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2023: The Year Generative AI Gained Ground in Gov Tech

While the likes of ChatGPT and its competitors may give pause to leaders in both the private and public sectors, it would be hard to find a state or local CIO dismissive of the potential and influence of generative AI.

AI-generated illustration of lights streaming out of a government building with people standing in front
From all the hype about artificial intelligence this year, one could be forgiven for assuming that ChatGPT became the fourth branch of government in 2023.

The marketing push tends to brush over the fact that AI still has a long way to go, both in capabilities and earning the trust of officials and constituents.

That caveat aside, artificial intelligence made solid strides in government technology during the last 12 months, progress that points to where the well-funded and well-promoted tool is headed in 2024. It’s difficult these days to find a CIO or other government tech leader dismissive of the potential and influence of AI.

“I believe that generative AI is going to be completely transformative for government as well as for society,” Utah CIO Alan Fuller said at the NASCIO Midyear Conference in May. “I think it’s as big as the Internet; I think it’s going to change lots of things.”

Indeed, much — if not most — of what artificial intelligence did in state and local governments this past year revolves around generative AI.

As is likely common knowledge by now, that particular tech spots patterns in the data used to train AI software and then automatically provides words and images based on those lessons.

Among the lowest-hanging fruit for AI in government involves press releases and other forms of communication from agencies to residents. Zencity, for example, debuted a ChatGPT tool that writes what amounts to a first draft of a press release — including potential quotes from public officials. That could save significant time for city managers, among other advantages, according to the company.

Municipal budgeting, too, could serve as fertile ground for generative AI.

A new AI tool from ClearGov takes in past budgeting data and future estimates to produce what officials sometimes call a budget narrative. Such narratives, which put spending figures into context, often help those officials sell the budget to peers and voters. AI could bring more efficiency to the process, usually the most difficult and contentious work undertaken by local and state governments.

Generative AI also gained more of a presence in higher education in 2023. The technology can help with essays, math problems and lesson plans, with work completed within seconds. But fears of plagiarism and other abuses have led to a more cautious welcome for AI in universities and colleges than in city halls, with large school districts such as the one in New York City initially placing restrictions on ChatGPT.

College deans and local school boards continue to grapple with the full implications of AI. So are other governmental bodies as the technology hogged more of the spotlight as 2023 progressed. Maine imposed a six-month ban on the use of AI for state employees using state devices or conducting state business. Officials said they needed time to study the privacy, bias and misinformation concerns sparked by ongoing deployment of AI-based products. Executive orders started to emerge at a regular clip as fall rolled around, with Pennsylvania, Virginia, Oklahoma and New Jersey governors all issuing guidance within a few weeks of each other. Their missives were followed within weeks by an AI Executive Order from the White House in late October. Each official action recognized both the potential and the risk, with many calling for outside help to develop appropriate policies for safe use in service of their residents.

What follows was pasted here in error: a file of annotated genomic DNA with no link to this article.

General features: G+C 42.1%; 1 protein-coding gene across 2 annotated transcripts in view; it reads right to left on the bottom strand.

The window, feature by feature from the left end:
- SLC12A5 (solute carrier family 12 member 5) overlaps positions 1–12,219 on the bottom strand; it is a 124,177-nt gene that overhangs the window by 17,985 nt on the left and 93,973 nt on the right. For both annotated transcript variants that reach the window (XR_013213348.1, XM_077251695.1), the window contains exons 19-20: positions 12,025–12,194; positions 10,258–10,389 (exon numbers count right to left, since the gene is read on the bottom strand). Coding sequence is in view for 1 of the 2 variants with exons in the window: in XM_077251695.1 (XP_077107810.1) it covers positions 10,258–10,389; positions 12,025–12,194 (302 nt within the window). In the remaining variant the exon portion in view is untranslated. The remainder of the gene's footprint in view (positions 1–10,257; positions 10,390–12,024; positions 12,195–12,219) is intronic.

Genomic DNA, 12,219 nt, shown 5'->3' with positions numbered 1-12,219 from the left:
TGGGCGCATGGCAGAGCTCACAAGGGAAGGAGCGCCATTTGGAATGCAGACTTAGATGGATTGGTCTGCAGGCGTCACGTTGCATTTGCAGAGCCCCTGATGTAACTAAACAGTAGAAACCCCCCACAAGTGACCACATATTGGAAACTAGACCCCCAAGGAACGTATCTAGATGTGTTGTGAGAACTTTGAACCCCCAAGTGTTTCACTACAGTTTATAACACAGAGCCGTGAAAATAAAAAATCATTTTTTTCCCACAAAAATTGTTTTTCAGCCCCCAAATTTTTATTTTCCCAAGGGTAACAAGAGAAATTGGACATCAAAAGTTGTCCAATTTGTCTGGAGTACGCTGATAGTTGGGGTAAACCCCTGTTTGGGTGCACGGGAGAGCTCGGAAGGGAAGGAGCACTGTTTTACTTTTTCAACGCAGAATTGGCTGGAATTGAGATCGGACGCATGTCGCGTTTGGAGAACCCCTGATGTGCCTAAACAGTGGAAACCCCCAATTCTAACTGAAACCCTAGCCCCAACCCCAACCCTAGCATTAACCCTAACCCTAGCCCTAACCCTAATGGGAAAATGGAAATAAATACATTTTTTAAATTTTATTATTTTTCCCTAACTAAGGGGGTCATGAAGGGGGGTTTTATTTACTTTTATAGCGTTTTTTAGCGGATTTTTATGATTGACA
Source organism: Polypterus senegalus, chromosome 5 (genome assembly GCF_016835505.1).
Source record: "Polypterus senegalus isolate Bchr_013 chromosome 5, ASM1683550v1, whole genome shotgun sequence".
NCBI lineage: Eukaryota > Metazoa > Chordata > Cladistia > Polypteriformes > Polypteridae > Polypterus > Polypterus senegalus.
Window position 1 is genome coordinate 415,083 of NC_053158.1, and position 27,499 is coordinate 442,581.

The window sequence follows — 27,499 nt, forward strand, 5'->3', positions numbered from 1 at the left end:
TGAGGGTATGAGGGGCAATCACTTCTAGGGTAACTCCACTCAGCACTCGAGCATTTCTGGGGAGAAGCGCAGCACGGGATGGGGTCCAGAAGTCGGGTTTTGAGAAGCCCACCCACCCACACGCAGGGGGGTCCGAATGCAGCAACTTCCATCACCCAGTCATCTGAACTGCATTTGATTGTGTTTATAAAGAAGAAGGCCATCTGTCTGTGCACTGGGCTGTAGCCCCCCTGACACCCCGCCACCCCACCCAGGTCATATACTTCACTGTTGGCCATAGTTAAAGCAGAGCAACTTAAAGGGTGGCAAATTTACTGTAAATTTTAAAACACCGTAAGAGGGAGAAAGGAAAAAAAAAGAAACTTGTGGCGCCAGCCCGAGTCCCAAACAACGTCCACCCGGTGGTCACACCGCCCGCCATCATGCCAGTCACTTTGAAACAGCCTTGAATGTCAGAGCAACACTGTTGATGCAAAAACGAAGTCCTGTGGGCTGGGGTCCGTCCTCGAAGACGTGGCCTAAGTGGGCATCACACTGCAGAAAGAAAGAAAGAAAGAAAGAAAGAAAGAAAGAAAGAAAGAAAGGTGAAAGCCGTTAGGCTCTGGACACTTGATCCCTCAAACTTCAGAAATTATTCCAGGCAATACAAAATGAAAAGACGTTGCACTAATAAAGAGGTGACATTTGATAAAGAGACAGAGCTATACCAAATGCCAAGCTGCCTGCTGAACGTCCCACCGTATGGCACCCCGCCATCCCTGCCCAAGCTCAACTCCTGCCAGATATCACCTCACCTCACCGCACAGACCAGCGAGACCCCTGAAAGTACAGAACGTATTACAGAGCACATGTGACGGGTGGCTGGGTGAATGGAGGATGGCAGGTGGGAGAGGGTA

It’s almost impossible, however, to imagine a gov tech future without much more artificial intelligence. Evidence for that comes from every corner of the industry.

For instance, industry giant Tyler Technologies touted its growing ability to use AI for quicker and more accurate court filings, whose complex coding and redaction requirements often force judicial employees to perform manual data entry. Klir’s new AI-backed offering is designed to improve water management and compliance, with what the company calls “holistic” views of utility systems delivered via a chatbot fueled by artificial intelligence.

Startups, of course, have also embraced AI, as shown by the most recent cohort from CivStart’s gov tech accelerator program, which provides at least some foreshadowing of the tools public agencies might be using a few years from now. One of the program participants is using artificial intelligence to help local officials — many of them new to the grunt work of government — write and manage legislation.

Click here to read the rest of our 2023 Year in Review coverage.

This story originally appeared in the December issue of Government Technology magazine. Click here to view the full digital edition online.
Thad Rueter writes about the business of government technology. He covered local and state governments for newspapers in the Chicago area and Florida, as well as e-commerce, digital payments and related topics for various publications. He lives in Wisconsin.